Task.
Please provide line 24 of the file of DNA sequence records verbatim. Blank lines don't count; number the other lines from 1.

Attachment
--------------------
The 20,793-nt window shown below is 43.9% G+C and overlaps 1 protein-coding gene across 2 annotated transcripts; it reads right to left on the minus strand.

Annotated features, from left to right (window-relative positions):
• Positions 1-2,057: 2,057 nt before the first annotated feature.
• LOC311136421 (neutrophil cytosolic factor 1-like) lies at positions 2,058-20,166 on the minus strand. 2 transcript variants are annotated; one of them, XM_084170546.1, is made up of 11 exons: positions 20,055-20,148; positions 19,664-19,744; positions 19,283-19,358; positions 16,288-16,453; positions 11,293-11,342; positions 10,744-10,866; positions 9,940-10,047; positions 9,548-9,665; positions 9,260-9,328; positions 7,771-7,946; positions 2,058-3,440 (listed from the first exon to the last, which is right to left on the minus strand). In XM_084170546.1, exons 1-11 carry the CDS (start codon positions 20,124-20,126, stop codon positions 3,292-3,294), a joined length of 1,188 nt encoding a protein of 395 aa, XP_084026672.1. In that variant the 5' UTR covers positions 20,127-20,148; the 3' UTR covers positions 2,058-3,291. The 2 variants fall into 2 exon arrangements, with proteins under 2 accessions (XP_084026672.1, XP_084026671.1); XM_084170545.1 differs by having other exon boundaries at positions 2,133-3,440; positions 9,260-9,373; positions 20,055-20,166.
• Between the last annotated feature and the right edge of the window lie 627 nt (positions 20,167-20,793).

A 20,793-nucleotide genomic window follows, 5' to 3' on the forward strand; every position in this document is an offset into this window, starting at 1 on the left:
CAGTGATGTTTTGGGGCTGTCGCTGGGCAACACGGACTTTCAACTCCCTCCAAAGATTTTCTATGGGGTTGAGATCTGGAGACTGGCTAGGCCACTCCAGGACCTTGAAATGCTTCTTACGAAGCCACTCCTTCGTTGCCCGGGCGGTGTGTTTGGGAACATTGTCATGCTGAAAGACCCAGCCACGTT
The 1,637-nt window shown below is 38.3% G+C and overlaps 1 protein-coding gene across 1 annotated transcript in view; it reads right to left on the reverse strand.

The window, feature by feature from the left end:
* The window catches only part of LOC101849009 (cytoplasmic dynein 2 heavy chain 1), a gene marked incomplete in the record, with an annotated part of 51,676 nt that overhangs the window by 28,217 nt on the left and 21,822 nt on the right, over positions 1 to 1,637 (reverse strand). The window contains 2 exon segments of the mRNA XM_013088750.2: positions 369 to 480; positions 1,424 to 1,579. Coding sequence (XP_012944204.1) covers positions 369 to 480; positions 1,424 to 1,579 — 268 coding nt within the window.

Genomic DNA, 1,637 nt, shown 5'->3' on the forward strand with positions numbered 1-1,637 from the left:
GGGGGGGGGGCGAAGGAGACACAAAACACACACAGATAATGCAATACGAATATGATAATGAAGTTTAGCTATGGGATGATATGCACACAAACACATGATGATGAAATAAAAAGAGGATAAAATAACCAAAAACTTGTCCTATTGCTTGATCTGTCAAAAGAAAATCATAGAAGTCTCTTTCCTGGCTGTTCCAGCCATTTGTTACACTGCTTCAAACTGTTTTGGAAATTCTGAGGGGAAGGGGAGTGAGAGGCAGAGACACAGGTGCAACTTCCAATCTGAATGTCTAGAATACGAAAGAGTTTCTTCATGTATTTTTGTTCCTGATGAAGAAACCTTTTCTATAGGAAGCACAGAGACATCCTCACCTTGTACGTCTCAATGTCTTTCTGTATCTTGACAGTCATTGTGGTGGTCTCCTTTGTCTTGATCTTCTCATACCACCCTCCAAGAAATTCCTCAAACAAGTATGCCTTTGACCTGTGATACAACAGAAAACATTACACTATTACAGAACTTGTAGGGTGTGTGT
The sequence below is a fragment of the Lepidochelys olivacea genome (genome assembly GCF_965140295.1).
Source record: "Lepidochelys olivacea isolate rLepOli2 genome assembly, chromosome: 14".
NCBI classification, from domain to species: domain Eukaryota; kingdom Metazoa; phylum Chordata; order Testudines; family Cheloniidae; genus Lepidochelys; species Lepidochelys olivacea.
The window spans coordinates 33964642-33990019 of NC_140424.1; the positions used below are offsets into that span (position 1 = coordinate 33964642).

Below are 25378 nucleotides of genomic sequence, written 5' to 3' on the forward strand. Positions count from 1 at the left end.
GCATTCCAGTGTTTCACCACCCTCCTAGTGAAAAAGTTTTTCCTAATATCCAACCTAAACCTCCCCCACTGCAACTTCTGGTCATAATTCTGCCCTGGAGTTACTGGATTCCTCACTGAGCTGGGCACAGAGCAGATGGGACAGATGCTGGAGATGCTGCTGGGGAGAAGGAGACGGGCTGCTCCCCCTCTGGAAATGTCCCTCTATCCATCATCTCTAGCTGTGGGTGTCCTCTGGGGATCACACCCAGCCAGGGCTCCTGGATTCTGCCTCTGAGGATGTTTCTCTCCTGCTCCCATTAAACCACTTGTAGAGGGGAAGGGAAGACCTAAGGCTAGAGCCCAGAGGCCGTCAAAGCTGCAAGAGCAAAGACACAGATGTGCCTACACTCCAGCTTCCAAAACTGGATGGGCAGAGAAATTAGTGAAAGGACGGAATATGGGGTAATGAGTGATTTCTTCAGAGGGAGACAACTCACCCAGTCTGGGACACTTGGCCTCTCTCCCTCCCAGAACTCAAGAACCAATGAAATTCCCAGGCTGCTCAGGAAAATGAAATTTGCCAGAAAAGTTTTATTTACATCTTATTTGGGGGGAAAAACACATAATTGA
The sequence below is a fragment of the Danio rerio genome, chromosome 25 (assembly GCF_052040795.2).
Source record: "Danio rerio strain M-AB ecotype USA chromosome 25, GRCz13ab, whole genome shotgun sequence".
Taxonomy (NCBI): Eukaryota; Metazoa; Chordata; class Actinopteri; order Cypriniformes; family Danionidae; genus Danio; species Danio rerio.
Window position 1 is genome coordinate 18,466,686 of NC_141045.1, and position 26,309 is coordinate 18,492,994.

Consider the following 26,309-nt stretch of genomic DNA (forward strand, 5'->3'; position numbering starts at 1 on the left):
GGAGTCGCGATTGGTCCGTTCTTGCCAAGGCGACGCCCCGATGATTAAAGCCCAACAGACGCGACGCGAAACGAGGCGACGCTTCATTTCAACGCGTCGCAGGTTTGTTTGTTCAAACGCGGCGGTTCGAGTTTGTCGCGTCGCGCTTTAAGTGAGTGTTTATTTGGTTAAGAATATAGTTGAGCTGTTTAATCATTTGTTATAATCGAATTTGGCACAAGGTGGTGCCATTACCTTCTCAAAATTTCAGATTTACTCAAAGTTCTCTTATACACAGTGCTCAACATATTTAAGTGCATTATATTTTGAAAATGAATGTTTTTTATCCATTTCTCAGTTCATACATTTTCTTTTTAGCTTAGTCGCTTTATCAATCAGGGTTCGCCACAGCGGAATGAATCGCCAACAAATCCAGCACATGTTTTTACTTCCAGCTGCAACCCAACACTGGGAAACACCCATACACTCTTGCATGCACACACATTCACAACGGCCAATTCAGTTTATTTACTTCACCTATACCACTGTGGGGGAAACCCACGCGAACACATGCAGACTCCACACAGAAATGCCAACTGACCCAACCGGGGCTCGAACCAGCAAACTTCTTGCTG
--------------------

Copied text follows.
GGAGTCGCGATTGGTCCGTTCTTGCCAAGGCGACGCCCCGATGATTAAAGCCCAACAGACGCGACGCGAAACGAGGCGACGCTTCATTTCAACGCGTCGCAGGTTTGTTTGTTCAAACGCGGCGGTTCGAGTTTGTCGCGTCGCGCTTTAAGTGAGTGTTTATTTGGTTAAGAATATAGTTGAGCTGTTTAATCATTTGTTATAATCGAATTTGGCACAAGGTGGTGCCATTACCTTCTCAAAATTTCAGATTTACTCAAAGTTCTCTTATACACAGTGCTCAACATATTTAAGTGCATTATATTTTGAAAATGAATGTTTTTTATCCATTTCTCAGTTCATACATTTTCTTTTTAGCTTAGTCGCTTTATCAATCAGGGTTCGCCACAGCGGAATGAATCGCCAACAAATCCAGCACATGTTTTTACTTCCAGCTGCAACCCAACACTGGGAAACACCCATACACTCTTGCATGCACACACATTCACAACGGCCAATTCAGTTTATTTACTTCACCTATACCACTGTGGGGGAAACCCACGCGAACACATGCAGACTCCACACAGAAATGCCAACTGACCCAACCGGGGCTCGAACCAGCAAACTTCTTGCTG